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Amid specter of violence, reaching out for safeguards

In broad daylight, several people lived the nightmare of being caught in the crossfire of a shooting at Schaffer Village, a housing complex in northwest Buffalo.

A woman dived to the floor and crawled to safety after a bullet from a hail of gunfire came through her office window.

"It was the most horrible experience of my life," said Ruby Culverhouse, an employee of the Buffalo Municipal Housing Authority, who described her brush with death in the summer of 2006.

Her story and others emerged Tuesday during a public meeting on whether residents and employees are safe in Housing Authority homes and offices.

About 50 people attended the meeting in the Central Library. It was an opportunity for many of them to discuss safety concerns they deal with daily.

Complaints ranged from drug dealing in some of the 27 developments owned and operated by the authority to residents feeling unsafe while walking outside at night.

Recently, a suspect in a shooting outside A.D. Price Court's management office near William Street broke into a unit to hide and was arrested by police on drug and weapons charges.

Many of the residents said that it seems as if violence has escalated since the authority disbanded its 26-member member police force to save about $2 million a year.

"Isn't our safety worth more than that?" asked Latefa Bryant, who lives in the Stuyvesant Apartments on Elmwood Avenue, who walks through the building with a hammer in hand for protection.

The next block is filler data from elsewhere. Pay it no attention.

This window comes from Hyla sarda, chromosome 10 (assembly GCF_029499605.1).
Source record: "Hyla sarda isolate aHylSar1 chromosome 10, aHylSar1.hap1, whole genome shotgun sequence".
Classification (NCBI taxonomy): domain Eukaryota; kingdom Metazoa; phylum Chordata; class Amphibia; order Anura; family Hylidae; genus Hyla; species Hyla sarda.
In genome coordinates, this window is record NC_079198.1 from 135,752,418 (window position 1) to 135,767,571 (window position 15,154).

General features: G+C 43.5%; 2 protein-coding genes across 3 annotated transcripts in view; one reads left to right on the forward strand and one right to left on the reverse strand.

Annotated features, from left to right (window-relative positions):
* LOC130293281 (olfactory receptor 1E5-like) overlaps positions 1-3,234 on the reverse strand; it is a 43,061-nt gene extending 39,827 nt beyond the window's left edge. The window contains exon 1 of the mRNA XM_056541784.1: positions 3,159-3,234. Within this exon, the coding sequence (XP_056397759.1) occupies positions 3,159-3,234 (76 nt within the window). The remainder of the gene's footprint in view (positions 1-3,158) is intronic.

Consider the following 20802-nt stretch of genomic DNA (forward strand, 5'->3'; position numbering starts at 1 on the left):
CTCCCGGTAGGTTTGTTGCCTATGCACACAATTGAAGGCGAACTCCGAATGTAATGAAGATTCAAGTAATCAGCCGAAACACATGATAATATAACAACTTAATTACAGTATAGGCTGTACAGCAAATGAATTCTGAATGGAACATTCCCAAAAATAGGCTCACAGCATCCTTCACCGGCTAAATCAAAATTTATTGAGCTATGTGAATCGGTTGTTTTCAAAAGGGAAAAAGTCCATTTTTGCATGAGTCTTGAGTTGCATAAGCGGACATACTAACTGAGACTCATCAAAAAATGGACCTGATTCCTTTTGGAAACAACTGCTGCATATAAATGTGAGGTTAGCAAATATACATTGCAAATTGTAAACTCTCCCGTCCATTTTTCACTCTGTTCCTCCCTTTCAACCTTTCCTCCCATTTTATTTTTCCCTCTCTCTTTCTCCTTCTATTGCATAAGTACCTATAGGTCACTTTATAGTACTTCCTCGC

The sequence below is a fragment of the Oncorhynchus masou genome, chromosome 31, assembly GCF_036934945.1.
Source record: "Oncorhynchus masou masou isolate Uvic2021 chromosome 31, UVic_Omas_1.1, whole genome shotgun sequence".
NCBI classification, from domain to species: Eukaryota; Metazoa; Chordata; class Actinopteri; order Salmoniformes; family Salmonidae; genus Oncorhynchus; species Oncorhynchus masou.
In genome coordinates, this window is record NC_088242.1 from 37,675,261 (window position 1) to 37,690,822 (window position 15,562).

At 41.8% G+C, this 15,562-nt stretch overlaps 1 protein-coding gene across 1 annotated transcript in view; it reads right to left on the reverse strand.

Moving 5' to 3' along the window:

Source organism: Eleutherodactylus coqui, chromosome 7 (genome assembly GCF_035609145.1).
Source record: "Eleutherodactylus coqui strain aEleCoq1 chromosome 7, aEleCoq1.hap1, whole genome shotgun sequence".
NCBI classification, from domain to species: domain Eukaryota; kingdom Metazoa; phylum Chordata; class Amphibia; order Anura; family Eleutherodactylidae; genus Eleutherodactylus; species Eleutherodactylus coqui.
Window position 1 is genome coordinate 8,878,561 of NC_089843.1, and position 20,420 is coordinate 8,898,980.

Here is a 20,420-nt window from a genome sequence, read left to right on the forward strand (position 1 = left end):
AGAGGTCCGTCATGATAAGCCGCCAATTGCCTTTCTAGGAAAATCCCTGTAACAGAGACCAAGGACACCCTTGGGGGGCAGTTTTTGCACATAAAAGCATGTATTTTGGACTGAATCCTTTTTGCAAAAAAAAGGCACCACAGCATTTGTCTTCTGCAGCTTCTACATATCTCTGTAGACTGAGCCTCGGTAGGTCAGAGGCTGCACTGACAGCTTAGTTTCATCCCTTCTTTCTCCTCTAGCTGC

"People are afraid. They don't leave their apartments. They don't go out after dark," she said. "Now that's a bad situation."

Andre Gilbert, a Kenfield Homes resident, agreed.

"I can't say I'm afraid to go out, but I'm saying I don't go out at night," he said.

Sedita Apartments resident Barbara Smith complained about drug dealers and users congregating in the building, while Barbara Gardener, a Langfield Homes resident for the last five years, said she hears gunshots every day.

Information gathered from the meeting will be reviewed by Housing Authority commissioners, and an action plan to improve security will be developed, said Tenant Commissioner Leonard Williams, chairman of the authority's Public Safety Committee.

Also in attendance at the hearing were Common Council President David A. Franczyk, Housing Authority Chairman Michael Seaman and Commissioners Crystal Rodriguez and Joseph Mascia, as well as authority Executive Director Dawn E. Sanders and Assistant Executive Director Modesto Candelario.

Police Commissioner H. McCarthy Gipson was represented by Chief Donna Barry of B District. She distributed a crime-prevention manual that deals with issues such as rape prevention, safety for children and what to do when being followed.

"I'm here to listen," Barry said. "We're here to serve, and I'm here to help."


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